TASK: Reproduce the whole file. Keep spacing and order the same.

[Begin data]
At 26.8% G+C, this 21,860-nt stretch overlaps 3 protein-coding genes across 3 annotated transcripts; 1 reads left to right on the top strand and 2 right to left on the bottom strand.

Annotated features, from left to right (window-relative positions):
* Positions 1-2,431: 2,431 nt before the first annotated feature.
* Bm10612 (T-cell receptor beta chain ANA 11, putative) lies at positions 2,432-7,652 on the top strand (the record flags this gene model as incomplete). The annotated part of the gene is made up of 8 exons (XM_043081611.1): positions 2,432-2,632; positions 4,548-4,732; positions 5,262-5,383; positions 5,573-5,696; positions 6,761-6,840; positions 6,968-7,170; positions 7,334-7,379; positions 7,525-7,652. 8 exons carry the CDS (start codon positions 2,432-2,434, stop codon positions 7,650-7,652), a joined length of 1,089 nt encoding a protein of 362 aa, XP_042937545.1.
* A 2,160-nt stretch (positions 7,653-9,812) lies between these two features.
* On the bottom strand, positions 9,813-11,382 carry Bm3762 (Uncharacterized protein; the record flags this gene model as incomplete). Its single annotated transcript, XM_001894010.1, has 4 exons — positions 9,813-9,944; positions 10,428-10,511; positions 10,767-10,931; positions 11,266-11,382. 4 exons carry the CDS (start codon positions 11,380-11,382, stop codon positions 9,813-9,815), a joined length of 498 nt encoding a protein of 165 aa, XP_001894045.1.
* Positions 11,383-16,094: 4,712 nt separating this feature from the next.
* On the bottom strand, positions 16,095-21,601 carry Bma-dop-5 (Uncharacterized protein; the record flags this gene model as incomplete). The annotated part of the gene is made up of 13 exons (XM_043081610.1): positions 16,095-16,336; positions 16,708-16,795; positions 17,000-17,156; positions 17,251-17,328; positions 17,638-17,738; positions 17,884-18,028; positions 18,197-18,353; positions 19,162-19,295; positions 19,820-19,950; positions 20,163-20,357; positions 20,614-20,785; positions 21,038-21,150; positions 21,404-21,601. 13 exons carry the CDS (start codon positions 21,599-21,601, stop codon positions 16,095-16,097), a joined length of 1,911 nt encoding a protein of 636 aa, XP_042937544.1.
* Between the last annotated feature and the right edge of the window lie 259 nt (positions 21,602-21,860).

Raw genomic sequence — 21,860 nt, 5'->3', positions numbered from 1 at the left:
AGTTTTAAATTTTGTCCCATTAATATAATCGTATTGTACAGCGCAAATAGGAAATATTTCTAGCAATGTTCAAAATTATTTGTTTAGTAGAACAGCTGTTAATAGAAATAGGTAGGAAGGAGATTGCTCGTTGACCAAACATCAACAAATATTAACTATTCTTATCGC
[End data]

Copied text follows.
At 26.8% G+C, this 21,860-nt stretch overlaps 3 protein-coding genes across 3 annotated transcripts; 1 reads left to right on the top strand and 2 right to left on the bottom strand.

Annotated features, from left to right (window-relative positions):
* Positions 1-2,431: 2,431 nt before the first annotated feature.
* Bm10612 (T-cell receptor beta chain ANA 11, putative) lies at positions 2,432-7,652 on the top strand (the record flags this gene model as incomplete). The annotated part of the gene is made up of 8 exons (XM_043081611.1): positions 2,432-2,632; positions 4,548-4,732; positions 5,262-5,383; positions 5,573-5,696; positions 6,761-6,840; positions 6,968-7,170; positions 7,334-7,379; positions 7,525-7,652. 8 exons carry the CDS (start codon positions 2,432-2,434, stop codon positions 7,650-7,652), a joined length of 1,089 nt encoding a protein of 362 aa, XP_042937545.1.
* A 2,160-nt stretch (positions 7,653-9,812) lies between these two features.
* On the bottom strand, positions 9,813-11,382 carry Bm3762 (Uncharacterized protein; the record flags this gene model as incomplete). Its single annotated transcript, XM_001894010.1, has 4 exons — positions 9,813-9,944; positions 10,428-10,511; positions 10,767-10,931; positions 11,266-11,382. 4 exons carry the CDS (start codon positions 11,380-11,382, stop codon positions 9,813-9,815), a joined length of 498 nt encoding a protein of 165 aa, XP_001894045.1.
* Positions 11,383-16,094: 4,712 nt separating this feature from the next.
* On the bottom strand, positions 16,095-21,601 carry Bma-dop-5 (Uncharacterized protein; the record flags this gene model as incomplete). The annotated part of the gene is made up of 13 exons (XM_043081610.1): positions 16,095-16,336; positions 16,708-16,795; positions 17,000-17,156; positions 17,251-17,328; positions 17,638-17,738; positions 17,884-18,028; positions 18,197-18,353; positions 19,162-19,295; positions 19,820-19,950; positions 20,163-20,357; positions 20,614-20,785; positions 21,038-21,150; positions 21,404-21,601. 13 exons carry the CDS (start codon positions 21,599-21,601, stop codon positions 16,095-16,097), a joined length of 1,911 nt encoding a protein of 636 aa, XP_042937544.1.
* Between the last annotated feature and the right edge of the window lie 259 nt (positions 21,602-21,860).

Raw genomic sequence — 21,860 nt, 5'->3', positions numbered from 1 at the left:
AGTTTTAAATTTTGTCCCATTAATATAATCGTATTGTACAGCGCAAATAGGAAATATTTCTAGCAATGTTCAAAATTATTTGTTTAGTAGAACAGCTGTTAATAGAAATAGGTAGGAAGGAGATTGCTCGTTGACCAAACATCAACAAATATTAACTATTCTTATCGC